(via APOD: 2012 September 27 - Stars and Dust Across Corona Australis)
Stars and Dust Across Corona Australis
Image Credit & Copyright: Marco Lorenzi (Glittering Lights)
Corona Australis is the Southern Crown. (Here in the northern hemisphere, we have Bootes holding Corona Borealis in the night sky. Bootes, the herdsman, is the constellation that Arcturus is in. Remember “arc to Arcturus and spike to Spica”. Spica is in Virgo.)
In any case, there’s a crown in the skies of the southern hemisphere too, and that’s where you can see this interesting collection of dust, along with a globular cluster…at least in the same line of sight.
The blue light you see in the nebulae is from the stars embedded in the dust, and is being reflected back toward us. Blue light scatters more readily in the dust of the interstellar medium, so more blue than red is being bounced off the “grains” (think something the size of soot) back at us.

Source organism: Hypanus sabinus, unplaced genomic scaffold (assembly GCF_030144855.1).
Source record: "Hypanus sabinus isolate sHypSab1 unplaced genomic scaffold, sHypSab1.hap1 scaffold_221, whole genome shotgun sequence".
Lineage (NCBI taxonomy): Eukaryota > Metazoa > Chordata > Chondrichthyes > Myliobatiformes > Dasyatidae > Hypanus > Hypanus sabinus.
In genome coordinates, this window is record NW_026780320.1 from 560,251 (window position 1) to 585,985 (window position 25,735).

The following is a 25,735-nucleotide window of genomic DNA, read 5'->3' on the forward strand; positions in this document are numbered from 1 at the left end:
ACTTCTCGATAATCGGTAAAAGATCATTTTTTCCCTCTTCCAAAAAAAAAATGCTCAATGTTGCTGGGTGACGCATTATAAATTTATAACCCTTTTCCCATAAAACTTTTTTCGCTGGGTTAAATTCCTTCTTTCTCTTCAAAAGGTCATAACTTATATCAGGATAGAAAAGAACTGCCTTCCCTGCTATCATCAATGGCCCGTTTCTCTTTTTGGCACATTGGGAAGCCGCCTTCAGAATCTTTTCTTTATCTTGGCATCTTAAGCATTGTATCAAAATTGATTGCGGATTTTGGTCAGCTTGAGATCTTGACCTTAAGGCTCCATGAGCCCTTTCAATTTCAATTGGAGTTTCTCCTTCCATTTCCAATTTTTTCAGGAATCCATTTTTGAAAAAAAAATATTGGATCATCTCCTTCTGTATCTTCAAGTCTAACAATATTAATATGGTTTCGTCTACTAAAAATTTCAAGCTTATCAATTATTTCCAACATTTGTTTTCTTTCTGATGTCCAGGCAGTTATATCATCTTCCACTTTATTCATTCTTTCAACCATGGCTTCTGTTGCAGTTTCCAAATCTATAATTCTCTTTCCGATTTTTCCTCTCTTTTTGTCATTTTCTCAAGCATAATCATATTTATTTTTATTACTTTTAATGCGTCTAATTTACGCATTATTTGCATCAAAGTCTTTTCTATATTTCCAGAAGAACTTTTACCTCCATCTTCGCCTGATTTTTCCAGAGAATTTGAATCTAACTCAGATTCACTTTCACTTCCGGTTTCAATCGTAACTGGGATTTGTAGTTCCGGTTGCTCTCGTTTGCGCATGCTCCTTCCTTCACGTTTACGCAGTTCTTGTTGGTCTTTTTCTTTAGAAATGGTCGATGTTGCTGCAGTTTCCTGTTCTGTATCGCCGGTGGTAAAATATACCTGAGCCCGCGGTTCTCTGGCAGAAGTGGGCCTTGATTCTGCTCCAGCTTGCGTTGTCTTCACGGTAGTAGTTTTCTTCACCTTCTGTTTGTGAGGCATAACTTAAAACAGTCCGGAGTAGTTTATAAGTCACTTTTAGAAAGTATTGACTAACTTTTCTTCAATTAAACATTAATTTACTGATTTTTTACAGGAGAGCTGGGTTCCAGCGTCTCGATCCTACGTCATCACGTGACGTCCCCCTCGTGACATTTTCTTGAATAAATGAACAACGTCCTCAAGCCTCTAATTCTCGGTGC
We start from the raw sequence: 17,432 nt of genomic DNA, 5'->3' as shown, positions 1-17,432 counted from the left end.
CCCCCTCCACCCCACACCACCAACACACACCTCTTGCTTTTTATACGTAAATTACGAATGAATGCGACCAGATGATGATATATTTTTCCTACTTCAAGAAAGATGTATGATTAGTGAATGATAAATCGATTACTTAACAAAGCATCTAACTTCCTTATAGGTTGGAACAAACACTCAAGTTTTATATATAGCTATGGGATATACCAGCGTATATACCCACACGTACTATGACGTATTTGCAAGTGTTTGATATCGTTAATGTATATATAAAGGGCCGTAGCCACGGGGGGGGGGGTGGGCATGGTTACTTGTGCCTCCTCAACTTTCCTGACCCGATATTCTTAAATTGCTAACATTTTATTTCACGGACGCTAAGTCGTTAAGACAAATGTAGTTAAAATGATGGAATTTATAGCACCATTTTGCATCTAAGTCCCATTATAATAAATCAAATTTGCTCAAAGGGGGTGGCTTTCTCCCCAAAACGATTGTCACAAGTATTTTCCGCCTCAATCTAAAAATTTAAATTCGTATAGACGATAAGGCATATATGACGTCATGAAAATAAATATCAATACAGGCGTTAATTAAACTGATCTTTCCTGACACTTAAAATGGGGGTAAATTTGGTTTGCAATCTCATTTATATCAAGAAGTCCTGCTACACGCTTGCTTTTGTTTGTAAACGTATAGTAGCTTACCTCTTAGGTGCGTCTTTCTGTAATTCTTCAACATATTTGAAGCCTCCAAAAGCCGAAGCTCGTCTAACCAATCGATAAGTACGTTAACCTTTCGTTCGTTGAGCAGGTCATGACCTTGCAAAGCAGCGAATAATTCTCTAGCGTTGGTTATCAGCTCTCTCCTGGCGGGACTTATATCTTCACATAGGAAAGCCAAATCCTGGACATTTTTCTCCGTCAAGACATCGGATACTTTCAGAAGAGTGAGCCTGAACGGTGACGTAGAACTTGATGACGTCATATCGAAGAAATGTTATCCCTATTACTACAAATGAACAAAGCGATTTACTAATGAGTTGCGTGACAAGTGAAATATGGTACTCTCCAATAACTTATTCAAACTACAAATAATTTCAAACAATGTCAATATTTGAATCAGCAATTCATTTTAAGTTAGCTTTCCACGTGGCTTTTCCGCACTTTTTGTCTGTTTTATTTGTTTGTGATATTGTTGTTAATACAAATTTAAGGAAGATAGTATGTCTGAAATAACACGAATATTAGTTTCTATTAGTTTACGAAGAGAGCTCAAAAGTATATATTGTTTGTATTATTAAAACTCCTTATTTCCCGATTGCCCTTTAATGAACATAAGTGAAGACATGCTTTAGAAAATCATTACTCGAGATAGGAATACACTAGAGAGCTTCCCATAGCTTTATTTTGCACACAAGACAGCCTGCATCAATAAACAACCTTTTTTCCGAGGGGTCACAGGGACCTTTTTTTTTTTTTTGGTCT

The dark areas are where the dust is so thick between our point of view and the star field that we can’t see through it in visible wavelengths. An infrared image would see through it, and into it, to see what’s going on.
The cloud of dust creating this nebular complex is about 500 light-years away, but the globular cluster in the upper left of the image, while appearing close, is actually about 30,000 light-years away, far beyond the dust and stars of the nebulae. They’re very old, gravitationally bound collections of stars that orbit the galaxy, but not necessarily in the galactic plane. This one is NGC 6729.